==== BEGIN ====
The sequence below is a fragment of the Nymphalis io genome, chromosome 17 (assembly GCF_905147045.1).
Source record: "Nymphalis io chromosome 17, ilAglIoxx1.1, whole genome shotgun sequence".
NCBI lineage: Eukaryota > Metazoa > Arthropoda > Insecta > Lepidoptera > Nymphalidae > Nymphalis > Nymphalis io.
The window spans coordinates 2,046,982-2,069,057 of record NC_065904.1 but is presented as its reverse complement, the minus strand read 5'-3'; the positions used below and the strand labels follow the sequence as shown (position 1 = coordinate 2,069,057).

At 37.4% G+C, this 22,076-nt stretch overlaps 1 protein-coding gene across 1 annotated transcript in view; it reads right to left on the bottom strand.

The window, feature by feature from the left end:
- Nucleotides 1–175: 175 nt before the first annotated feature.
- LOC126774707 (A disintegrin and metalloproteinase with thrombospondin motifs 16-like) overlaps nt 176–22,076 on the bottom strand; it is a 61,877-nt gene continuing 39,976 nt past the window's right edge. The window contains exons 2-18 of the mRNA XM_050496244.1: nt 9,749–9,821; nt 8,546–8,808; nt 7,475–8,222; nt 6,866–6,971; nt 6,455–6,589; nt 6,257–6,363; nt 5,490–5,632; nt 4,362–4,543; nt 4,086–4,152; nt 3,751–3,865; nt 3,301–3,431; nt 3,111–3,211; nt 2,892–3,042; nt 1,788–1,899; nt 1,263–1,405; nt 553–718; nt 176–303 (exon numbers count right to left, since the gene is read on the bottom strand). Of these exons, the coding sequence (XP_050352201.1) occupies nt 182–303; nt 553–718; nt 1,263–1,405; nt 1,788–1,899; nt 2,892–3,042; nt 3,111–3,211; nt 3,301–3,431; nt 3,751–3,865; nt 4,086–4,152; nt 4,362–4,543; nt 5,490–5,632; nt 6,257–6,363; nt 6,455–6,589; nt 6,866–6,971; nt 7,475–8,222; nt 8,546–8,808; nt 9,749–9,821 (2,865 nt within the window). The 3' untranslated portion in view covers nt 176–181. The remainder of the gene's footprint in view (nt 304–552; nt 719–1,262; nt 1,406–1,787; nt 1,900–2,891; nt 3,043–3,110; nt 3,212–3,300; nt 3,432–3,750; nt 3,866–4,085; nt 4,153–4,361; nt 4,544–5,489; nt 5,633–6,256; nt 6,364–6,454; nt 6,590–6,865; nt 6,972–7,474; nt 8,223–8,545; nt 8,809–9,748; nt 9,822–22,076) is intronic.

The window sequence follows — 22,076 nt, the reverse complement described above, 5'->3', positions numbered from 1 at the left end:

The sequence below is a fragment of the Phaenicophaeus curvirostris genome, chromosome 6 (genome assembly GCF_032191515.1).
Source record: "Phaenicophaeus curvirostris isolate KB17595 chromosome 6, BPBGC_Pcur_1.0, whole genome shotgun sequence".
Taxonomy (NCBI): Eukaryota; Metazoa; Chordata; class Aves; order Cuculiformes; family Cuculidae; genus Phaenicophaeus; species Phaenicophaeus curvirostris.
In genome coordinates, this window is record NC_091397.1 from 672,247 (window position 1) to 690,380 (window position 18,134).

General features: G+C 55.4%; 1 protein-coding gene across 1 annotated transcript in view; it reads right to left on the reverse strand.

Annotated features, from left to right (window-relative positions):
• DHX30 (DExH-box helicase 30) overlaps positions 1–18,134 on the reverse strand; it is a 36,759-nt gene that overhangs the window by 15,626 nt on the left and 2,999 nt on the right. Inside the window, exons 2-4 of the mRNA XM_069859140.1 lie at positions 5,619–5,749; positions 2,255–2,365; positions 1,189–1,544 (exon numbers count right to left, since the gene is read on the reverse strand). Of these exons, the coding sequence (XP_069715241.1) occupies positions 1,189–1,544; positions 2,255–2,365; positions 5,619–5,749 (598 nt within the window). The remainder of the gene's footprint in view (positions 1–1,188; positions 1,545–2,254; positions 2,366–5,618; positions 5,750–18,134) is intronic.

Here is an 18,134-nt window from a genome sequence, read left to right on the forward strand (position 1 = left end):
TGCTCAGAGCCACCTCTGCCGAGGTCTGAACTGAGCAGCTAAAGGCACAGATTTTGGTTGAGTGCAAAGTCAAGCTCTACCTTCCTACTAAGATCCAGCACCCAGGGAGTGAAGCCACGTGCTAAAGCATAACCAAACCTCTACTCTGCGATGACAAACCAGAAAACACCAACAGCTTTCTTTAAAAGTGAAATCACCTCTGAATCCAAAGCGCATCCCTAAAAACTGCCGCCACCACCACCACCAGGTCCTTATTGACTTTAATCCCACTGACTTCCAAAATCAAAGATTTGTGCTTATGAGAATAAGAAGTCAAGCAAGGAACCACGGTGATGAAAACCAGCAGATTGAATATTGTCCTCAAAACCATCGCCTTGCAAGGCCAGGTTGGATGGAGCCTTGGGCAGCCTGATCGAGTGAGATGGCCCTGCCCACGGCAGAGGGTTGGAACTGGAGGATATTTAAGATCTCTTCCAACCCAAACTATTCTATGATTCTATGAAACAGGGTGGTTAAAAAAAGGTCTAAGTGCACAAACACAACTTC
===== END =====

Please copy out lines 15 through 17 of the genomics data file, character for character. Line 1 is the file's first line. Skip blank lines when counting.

Annotated features, from left to right (window-relative positions):
• DHX30 (DExH-box helicase 30) overlaps positions 1–18,134 on the reverse strand; it is a 36,759-nt gene that overhangs the window by 15,626 nt on the left and 2,999 nt on the right. Inside the window, exons 2-4 of the mRNA XM_069859140.1 lie at positions 5,619–5,749; positions 2,255–2,365; positions 1,189–1,544 (exon numbers count right to left, since the gene is read on the reverse strand). Of these exons, the coding sequence (XP_069715241.1) occupies positions 1,189–1,544; positions 2,255–2,365; positions 5,619–5,749 (598 nt within the window). The remainder of the gene's footprint in view (positions 1–1,188; positions 1,545–2,254; positions 2,366–5,618; positions 5,750–18,134) is intronic.

Here is an 18,134-nt window from a genome sequence, read left to right on the forward strand (position 1 = left end):